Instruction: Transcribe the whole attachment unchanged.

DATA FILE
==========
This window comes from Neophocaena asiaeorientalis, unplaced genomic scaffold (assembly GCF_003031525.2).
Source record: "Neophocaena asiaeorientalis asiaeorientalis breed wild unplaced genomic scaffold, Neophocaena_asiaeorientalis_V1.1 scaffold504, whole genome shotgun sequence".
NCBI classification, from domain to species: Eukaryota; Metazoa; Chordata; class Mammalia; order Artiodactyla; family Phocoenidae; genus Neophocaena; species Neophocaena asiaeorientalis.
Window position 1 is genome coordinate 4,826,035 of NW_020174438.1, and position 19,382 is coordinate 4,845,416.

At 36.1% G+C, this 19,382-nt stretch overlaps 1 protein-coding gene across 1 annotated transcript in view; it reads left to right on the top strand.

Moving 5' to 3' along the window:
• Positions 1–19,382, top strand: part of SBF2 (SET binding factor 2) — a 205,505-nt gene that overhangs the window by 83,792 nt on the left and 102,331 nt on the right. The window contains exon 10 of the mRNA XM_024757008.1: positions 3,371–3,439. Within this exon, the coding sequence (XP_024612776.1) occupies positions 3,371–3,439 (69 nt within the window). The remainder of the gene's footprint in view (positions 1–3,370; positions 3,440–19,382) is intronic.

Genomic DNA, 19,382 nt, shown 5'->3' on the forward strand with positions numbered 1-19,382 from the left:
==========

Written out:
This window comes from Neophocaena asiaeorientalis, unplaced genomic scaffold (assembly GCF_003031525.2).
Source record: "Neophocaena asiaeorientalis asiaeorientalis breed wild unplaced genomic scaffold, Neophocaena_asiaeorientalis_V1.1 scaffold504, whole genome shotgun sequence".
NCBI classification, from domain to species: Eukaryota; Metazoa; Chordata; class Mammalia; order Artiodactyla; family Phocoenidae; genus Neophocaena; species Neophocaena asiaeorientalis.
Window position 1 is genome coordinate 4,826,035 of NW_020174438.1, and position 19,382 is coordinate 4,845,416.

At 36.1% G+C, this 19,382-nt stretch overlaps 1 protein-coding gene across 1 annotated transcript in view; it reads left to right on the top strand.

Moving 5' to 3' along the window:
• Positions 1–19,382, top strand: part of SBF2 (SET binding factor 2) — a 205,505-nt gene that overhangs the window by 83,792 nt on the left and 102,331 nt on the right. The window contains exon 10 of the mRNA XM_024757008.1: positions 3,371–3,439. Within this exon, the coding sequence (XP_024612776.1) occupies positions 3,371–3,439 (69 nt within the window). The remainder of the gene's footprint in view (positions 1–3,370; positions 3,440–19,382) is intronic.

Genomic DNA, 19,382 nt, shown 5'->3' on the forward strand with positions numbered 1-19,382 from the left: